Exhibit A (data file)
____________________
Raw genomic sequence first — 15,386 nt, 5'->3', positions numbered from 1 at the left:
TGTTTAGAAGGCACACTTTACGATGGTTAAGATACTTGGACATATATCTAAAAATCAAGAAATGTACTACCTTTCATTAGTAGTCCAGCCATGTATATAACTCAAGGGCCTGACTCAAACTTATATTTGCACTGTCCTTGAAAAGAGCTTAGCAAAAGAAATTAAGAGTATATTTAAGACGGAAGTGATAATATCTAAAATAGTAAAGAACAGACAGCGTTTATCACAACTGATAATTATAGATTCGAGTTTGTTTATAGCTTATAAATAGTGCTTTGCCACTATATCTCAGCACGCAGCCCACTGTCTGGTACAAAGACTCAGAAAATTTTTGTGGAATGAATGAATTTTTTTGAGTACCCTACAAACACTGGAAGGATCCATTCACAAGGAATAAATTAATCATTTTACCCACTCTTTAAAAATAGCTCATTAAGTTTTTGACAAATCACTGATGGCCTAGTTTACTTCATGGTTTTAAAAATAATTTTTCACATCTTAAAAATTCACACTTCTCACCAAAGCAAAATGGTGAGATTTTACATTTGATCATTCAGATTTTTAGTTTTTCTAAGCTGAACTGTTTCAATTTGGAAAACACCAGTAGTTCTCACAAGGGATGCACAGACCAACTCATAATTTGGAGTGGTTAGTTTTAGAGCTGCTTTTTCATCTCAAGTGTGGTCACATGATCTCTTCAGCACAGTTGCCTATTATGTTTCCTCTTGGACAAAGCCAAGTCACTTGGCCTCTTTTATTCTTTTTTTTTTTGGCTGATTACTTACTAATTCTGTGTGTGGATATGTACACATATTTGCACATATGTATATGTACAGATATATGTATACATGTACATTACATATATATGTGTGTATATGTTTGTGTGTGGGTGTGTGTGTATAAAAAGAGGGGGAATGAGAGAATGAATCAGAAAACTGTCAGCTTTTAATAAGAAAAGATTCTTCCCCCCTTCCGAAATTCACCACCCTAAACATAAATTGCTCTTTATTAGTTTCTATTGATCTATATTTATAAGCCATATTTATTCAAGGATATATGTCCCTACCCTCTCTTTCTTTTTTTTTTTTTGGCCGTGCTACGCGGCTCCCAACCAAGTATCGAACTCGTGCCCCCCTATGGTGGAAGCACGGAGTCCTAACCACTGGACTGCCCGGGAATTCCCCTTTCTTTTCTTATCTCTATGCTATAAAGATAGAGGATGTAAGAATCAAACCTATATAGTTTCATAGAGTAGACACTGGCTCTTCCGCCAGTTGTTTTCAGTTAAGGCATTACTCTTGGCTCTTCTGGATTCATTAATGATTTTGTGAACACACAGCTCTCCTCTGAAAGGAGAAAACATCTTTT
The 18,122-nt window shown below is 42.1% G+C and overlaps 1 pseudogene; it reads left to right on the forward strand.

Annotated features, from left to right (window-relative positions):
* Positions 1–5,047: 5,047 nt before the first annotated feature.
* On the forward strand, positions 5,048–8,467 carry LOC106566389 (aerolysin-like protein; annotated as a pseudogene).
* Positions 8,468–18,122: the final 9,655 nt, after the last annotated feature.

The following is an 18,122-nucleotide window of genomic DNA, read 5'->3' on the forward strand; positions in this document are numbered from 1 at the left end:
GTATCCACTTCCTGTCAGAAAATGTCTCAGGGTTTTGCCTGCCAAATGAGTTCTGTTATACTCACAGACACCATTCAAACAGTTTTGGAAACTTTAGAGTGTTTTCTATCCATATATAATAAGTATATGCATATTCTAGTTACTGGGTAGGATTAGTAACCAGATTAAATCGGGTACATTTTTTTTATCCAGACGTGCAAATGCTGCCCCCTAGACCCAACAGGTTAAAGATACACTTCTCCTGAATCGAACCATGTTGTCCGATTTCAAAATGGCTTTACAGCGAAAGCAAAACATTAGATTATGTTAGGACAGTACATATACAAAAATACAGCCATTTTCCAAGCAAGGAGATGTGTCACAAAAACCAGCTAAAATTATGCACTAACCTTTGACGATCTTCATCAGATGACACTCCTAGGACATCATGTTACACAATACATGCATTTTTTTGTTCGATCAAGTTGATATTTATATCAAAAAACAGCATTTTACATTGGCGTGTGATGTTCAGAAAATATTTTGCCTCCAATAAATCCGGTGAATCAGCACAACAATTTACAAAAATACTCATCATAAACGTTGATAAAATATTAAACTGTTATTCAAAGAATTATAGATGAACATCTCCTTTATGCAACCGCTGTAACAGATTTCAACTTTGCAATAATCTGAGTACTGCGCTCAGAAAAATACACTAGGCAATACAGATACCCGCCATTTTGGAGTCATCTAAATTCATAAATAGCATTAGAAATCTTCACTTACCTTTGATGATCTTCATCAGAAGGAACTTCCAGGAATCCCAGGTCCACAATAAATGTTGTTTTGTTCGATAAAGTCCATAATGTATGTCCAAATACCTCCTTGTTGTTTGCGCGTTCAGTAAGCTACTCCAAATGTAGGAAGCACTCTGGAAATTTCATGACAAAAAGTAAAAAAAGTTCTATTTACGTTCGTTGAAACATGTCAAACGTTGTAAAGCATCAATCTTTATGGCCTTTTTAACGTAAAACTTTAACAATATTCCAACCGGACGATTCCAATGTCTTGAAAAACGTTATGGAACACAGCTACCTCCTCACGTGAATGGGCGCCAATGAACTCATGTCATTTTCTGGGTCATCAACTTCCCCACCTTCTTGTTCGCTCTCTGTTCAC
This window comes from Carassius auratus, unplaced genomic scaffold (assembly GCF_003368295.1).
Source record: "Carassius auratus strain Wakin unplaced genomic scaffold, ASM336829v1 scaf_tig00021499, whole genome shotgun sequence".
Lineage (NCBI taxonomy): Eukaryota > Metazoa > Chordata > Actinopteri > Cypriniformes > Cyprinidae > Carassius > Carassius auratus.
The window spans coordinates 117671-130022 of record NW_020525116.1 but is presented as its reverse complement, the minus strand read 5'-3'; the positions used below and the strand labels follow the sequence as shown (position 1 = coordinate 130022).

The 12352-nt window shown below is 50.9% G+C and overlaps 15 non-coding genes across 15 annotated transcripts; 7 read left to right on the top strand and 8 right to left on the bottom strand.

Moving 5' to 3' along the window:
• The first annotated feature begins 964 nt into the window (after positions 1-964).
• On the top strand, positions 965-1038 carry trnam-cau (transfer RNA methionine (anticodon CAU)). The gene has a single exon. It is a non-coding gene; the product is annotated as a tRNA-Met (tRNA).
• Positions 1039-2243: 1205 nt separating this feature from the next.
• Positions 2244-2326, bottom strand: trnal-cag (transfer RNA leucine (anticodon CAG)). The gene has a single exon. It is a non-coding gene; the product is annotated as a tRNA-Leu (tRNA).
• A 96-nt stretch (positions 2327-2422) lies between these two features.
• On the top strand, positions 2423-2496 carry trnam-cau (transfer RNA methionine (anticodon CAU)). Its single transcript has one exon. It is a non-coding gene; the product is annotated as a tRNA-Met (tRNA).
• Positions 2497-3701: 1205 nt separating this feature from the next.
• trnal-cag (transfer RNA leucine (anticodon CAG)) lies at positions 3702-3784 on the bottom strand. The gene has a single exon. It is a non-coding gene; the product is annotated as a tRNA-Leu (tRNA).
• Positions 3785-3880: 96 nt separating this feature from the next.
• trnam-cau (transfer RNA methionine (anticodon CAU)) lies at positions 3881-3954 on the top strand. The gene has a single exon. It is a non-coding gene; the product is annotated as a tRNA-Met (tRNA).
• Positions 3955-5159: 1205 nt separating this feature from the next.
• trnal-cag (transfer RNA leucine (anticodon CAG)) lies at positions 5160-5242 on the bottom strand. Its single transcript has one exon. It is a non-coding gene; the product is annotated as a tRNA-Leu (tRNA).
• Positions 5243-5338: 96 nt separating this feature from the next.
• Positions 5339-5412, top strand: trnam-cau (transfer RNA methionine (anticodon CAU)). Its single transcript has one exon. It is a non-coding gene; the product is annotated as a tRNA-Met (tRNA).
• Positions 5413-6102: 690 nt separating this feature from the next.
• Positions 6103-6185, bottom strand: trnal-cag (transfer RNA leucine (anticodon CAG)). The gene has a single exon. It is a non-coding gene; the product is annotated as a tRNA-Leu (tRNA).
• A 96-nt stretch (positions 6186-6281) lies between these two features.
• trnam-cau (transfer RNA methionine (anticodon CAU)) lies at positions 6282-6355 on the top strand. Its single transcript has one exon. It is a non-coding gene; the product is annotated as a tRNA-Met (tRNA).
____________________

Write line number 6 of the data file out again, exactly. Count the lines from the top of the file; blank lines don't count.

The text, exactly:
* On the forward strand, positions 5,048–8,467 carry LOC106566389 (aerolysin-like protein; annotated as a pseudogene).